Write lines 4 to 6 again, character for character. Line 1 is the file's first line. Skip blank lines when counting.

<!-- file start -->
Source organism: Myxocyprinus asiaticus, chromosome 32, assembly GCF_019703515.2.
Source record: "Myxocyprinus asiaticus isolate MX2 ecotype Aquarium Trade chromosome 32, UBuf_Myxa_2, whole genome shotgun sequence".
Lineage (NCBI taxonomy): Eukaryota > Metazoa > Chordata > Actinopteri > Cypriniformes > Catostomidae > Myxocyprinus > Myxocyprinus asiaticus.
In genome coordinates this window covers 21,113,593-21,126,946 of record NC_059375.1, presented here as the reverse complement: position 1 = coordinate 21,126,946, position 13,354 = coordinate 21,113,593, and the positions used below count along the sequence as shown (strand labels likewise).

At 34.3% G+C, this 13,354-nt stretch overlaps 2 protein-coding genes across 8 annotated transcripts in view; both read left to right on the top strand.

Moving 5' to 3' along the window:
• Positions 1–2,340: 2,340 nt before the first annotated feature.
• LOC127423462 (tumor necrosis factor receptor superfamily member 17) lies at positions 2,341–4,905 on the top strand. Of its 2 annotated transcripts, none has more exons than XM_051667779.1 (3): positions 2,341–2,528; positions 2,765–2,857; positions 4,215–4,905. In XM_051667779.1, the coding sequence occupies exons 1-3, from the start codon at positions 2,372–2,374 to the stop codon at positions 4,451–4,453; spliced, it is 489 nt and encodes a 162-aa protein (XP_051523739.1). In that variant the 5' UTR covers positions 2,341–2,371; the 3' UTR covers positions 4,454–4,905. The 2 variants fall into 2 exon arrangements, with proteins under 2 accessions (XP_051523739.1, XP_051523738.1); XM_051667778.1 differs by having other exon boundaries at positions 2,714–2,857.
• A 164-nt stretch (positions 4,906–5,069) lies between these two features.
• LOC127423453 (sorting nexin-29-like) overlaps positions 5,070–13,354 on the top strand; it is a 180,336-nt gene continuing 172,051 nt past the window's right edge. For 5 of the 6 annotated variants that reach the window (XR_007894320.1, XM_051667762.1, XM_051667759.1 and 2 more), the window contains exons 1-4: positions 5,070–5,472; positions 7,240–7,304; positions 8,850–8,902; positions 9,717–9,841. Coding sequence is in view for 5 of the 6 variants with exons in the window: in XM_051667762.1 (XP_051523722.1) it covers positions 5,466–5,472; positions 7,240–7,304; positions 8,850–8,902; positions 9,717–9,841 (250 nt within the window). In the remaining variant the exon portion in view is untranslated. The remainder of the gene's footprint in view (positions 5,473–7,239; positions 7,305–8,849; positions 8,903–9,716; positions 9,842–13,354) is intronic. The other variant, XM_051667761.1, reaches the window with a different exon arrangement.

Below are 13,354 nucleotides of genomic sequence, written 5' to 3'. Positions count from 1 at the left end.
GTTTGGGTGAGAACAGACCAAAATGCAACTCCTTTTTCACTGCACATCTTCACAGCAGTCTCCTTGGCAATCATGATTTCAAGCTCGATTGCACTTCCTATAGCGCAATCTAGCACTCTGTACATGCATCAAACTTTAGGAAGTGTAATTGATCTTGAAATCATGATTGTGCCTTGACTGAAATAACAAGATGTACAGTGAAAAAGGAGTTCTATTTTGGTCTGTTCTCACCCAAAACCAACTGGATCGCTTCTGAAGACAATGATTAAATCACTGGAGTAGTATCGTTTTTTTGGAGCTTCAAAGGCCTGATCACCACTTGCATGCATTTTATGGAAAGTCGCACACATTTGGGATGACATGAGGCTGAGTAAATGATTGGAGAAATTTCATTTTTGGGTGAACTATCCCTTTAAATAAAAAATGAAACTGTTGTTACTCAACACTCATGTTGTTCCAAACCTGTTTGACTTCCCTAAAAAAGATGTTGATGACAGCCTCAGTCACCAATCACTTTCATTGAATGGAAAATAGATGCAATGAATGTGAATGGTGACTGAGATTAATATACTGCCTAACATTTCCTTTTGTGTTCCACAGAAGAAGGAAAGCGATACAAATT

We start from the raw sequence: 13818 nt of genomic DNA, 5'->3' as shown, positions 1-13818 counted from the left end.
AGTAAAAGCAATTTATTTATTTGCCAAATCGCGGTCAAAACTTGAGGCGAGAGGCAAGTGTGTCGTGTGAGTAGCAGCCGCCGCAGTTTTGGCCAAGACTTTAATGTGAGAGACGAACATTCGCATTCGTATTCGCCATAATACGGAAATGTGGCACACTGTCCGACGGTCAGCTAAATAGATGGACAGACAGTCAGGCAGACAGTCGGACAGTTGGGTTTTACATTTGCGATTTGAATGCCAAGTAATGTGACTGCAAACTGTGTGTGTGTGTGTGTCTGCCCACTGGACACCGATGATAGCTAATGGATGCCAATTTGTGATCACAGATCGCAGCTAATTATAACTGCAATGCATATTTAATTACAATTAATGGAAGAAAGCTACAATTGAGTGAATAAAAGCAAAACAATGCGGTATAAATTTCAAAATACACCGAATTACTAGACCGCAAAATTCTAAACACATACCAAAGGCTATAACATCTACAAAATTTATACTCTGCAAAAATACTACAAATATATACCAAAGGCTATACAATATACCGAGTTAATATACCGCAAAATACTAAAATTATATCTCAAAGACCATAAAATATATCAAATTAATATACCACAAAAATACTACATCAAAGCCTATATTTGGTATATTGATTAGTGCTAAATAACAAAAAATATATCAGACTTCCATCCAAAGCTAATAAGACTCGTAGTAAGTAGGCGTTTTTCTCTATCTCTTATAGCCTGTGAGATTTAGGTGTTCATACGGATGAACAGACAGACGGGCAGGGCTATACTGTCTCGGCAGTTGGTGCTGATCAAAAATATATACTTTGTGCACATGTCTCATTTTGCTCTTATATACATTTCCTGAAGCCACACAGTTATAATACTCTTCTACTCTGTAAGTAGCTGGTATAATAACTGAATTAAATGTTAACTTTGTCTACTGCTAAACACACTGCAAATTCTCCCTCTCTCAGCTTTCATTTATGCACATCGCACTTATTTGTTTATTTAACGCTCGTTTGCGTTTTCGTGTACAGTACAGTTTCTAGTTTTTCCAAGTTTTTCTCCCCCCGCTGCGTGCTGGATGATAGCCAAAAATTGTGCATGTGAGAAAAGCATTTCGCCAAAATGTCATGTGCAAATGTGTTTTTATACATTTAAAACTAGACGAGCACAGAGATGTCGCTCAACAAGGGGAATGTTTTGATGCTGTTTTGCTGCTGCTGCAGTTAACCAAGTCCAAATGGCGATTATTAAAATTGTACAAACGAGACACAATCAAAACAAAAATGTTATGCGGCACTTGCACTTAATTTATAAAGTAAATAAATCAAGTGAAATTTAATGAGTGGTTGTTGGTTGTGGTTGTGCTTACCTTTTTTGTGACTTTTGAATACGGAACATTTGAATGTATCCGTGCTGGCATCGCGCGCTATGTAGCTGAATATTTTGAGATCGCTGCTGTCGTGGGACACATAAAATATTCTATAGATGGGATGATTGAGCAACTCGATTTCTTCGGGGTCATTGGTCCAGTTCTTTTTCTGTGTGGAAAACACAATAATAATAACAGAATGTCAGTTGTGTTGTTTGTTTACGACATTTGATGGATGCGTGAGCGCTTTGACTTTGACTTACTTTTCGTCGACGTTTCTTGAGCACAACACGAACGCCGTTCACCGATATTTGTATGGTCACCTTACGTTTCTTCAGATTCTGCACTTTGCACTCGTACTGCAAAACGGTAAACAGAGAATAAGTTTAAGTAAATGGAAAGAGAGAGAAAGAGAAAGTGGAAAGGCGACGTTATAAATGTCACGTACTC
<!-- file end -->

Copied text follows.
In genome coordinates this window covers 21,113,593-21,126,946 of record NC_059375.1, presented here as the reverse complement: position 1 = coordinate 21,126,946, position 13,354 = coordinate 21,113,593, and the positions used below count along the sequence as shown (strand labels likewise).

At 34.3% G+C, this 13,354-nt stretch overlaps 2 protein-coding genes across 8 annotated transcripts in view; both read left to right on the top strand.

Moving 5' to 3' along the window: